Table 1______________________________________The Decay Constants For The Various FibersFiber Temperature______________________________________ 37.5° C 50° C 60° C______________________________________ 0% 0.124 day.sup..sup.-1 0.346 1.3567% 0.198 0.648 1.6390% 0.332 1.21 2.66______________________________________
Table 1 summarizes the first order decay constants that were calculated from the experimental data. It has been theoretically determined that when internal diffusion was limiting the rate of reaction, an enzyme would appear to decay at slightly more than one-half the true rate. In the table of decay constants (Table 1), it can be seen that there was a difference of more than a factor of two between the decay rates for the fibers which had no acetone in the swelling solution and the fibers which had 90% acetone in the swelling solution.
Since there was more than a factor of two difference in the decay rates, at all three temperatures, the inference was that some other cause was responsible for the loss of activity other than thermal denaturation. Also, since the enzyme has lost its activity at different rates for fibers that had different swelling treatments, it was indicated that either the swelling treatment was responsible for causing some loss of activity or that different degrees of swelling (and hence different permeabilites) caused the differences in the observed rates of decay.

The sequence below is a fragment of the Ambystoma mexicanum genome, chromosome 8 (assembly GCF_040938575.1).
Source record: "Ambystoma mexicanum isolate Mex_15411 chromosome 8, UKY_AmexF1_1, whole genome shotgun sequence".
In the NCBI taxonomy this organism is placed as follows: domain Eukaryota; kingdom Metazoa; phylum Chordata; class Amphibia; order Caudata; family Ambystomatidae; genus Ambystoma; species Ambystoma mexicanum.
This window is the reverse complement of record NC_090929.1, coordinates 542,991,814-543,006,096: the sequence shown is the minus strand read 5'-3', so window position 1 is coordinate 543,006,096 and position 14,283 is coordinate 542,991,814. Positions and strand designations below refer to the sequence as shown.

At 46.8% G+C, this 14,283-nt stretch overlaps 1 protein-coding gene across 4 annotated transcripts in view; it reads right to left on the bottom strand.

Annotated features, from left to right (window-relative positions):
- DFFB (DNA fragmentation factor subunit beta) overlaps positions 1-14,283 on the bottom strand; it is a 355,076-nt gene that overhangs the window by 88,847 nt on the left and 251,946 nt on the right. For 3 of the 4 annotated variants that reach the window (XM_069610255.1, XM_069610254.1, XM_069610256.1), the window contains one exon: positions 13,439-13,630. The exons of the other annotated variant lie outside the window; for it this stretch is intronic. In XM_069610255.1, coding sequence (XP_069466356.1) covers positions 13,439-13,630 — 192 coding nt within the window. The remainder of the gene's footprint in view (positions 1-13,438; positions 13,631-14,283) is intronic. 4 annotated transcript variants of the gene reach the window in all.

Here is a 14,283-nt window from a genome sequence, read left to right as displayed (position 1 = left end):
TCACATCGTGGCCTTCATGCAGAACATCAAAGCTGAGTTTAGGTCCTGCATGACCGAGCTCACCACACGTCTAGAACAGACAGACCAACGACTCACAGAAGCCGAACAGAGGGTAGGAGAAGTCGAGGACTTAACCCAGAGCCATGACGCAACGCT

Experiments were carried out to determine whether the acetone swelling solution had a damaging effect on the stability of the enzyme in the whole cells. In the experiment cells were covered with pure acetone for several hours while the acetone was allowed to evaporate. The cells were then used to prepare a solution of 0.005 g cells per ml of water. No salts, buffer, or substrate were added to these solutions. The solution was placed in a 60° C temperature bath for the duration of the study. Samples of the cell solution were removed daily and assayed to determine their catalytic activity. Similar solutions were prepared with cells that had not been covered with acetone for a control and with cells that has been covered with toluene or methylene dichloride to obtain information on those materials also.